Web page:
7. Tweener

    Post-War Mitchells

    I've just started on the big Monogram 1/48 B-25J, and though I like the looks of the Finito Benito, Next Hirohito decal scheme, I am more interested in doing something post-war for a change. I know that B-25s were used by both Air Training Command and Material Air Transport Command, but finding period photo's has so far tended to elude me. I'm curious as to whether anyone knows if there were any standard markings used for these birds, and if so what they were / if decals are available for them. As of now, the plan is to make the bird seen below, assuming it is in any degree of standard markings. I don't know if it it just me, or are most of the engine cowlings finished in flat black? Thanks in advance, Tweener
  8. I'll try to get started this weekend!
  9. @72modeler @Corsairfoxfouruncle@dogsbody One thing I should probably note is that for now, I am only focusing on USAAC types. Would you still be interested? As for format, I am thinking I will type up short descriptions of each of the aircraft (2-3 paragraphs) with all the photos I can find. Does that sound good? Thanks, Tweener
  10. Would anyone be interested in having a collection of photos of the Curtiss Hawk Series all in one place? I have been compiling as many photos as I can find and have been sorting them out by type (P-6A, YP-20, XP-23, just to name a few). I have been thinking about posting this as a sort of one-stop reference to the series, but I'm not sure if interest is high enough, or where exactly I should post them if it is. Is anyone interested or does anyone have advice? Thank You, Tweener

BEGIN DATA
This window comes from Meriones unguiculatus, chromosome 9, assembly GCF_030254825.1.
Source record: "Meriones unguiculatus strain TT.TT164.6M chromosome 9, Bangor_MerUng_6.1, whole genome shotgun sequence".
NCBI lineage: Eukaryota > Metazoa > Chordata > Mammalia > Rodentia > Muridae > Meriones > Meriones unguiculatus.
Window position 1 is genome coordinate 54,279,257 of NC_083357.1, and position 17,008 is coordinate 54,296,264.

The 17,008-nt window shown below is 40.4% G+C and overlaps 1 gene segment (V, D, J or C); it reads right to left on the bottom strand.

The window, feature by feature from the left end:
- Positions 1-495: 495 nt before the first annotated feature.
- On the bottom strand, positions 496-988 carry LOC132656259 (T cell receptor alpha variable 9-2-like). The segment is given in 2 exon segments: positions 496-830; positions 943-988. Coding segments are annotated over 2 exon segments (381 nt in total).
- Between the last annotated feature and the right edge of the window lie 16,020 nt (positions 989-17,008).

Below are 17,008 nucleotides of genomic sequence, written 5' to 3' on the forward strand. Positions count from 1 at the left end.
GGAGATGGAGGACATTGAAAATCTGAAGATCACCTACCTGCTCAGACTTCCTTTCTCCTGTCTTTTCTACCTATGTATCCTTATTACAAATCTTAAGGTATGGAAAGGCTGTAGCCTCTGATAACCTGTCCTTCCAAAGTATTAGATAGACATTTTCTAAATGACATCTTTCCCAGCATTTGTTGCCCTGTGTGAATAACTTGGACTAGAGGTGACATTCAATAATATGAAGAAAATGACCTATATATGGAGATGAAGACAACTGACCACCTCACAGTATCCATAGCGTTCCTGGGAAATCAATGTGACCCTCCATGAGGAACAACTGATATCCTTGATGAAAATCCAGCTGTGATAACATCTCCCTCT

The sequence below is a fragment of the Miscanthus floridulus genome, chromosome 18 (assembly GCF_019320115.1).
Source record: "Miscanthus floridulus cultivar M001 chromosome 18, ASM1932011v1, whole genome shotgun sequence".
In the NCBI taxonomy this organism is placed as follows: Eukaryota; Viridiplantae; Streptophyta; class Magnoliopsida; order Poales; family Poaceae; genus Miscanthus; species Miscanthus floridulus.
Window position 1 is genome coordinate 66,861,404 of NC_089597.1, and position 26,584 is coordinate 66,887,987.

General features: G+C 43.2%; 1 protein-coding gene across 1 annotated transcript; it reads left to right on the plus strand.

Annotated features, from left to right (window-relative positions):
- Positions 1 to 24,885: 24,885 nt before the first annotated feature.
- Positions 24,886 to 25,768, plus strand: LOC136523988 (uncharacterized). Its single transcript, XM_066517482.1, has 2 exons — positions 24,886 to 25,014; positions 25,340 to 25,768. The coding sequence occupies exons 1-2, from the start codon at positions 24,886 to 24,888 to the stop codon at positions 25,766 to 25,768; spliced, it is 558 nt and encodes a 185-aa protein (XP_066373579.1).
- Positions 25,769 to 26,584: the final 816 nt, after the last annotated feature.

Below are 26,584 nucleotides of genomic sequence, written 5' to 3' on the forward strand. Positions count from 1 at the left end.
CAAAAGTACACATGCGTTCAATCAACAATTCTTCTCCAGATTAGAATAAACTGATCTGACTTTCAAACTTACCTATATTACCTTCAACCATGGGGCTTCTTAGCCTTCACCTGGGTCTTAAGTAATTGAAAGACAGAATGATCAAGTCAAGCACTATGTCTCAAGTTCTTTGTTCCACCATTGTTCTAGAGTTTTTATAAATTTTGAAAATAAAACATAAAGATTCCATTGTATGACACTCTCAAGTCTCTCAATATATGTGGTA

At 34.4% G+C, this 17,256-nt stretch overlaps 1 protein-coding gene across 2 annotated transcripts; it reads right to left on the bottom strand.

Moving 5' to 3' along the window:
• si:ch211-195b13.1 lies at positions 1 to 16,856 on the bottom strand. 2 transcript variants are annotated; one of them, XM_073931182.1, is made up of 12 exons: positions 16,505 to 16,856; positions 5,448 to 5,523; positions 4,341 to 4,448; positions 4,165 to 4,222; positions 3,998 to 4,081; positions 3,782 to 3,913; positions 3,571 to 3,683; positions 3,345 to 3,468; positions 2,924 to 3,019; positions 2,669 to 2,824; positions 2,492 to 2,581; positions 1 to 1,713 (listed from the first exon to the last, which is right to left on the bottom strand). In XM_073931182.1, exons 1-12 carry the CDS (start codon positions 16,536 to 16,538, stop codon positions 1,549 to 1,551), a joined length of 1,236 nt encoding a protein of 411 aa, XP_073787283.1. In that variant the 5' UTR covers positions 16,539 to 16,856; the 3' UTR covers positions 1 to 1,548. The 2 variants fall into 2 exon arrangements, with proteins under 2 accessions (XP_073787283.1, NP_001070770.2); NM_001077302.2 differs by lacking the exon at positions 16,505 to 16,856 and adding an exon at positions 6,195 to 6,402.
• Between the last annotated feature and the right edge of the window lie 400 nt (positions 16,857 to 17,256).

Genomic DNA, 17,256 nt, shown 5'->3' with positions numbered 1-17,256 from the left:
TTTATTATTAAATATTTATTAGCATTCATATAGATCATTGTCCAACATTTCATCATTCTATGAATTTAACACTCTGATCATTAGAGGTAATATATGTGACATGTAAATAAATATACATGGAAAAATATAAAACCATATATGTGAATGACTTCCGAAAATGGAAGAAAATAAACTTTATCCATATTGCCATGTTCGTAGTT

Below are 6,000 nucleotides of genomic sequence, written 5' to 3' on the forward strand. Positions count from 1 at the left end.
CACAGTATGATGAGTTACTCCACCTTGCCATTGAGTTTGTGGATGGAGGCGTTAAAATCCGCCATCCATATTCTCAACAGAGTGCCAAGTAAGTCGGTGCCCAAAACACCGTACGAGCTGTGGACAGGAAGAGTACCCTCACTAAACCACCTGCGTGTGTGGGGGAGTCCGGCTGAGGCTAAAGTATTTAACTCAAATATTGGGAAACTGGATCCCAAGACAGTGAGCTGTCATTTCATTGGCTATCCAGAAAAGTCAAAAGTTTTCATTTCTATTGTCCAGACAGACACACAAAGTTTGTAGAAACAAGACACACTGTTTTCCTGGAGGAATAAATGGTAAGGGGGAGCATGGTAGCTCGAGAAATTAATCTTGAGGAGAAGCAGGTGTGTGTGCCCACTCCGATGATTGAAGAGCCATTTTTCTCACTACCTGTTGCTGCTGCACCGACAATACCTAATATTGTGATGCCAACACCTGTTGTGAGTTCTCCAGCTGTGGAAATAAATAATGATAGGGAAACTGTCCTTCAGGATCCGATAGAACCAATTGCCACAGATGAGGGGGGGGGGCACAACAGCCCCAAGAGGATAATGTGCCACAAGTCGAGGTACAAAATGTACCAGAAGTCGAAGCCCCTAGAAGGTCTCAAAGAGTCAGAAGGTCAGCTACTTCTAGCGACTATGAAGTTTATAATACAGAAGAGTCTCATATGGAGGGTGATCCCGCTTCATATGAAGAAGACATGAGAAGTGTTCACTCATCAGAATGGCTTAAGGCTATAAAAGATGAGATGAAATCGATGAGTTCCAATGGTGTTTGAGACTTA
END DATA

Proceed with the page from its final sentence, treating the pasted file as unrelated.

11. I rather like Vallejo faded PRU blue myself
  12. Well, this really shouldn't have taken as long as it has, but life has that effect, does it not? After spending far too long painting and repainting the AHT-5, I've finally gotten it to a point I'll call good enough. Next, I just need to do a small bit of detail painting and find replacement wheels. The kit ones were less than presentable and I've lost one of them in any case. On my next trip back home, I should be able to call this one done - the first finished model in much too long. Thanks, Tweener
  13. I've got one of these in the stash I really should have gotten to by now, I've long thought it to be one of the better looking planes of it's day. With your talents, I'm surprised you haven't produced the Finnish F13s with radial engines. Perhaps in the future?
  14. I myself was always curious as to why a twin engine configuration wasn't tried before 3 engines were decided on. In any case, I too am working on a 52 under a different name - C-79. Right now it's backlogged while I search for an RLM 02 that can actually be brushed. I'll be following, Tweener
  15. Having one of these nearing completion, I definitely agree it is a great kit. I'll need to see to picking up at least one more for the sake of building a night fighter as well. I'll be watching - Tweener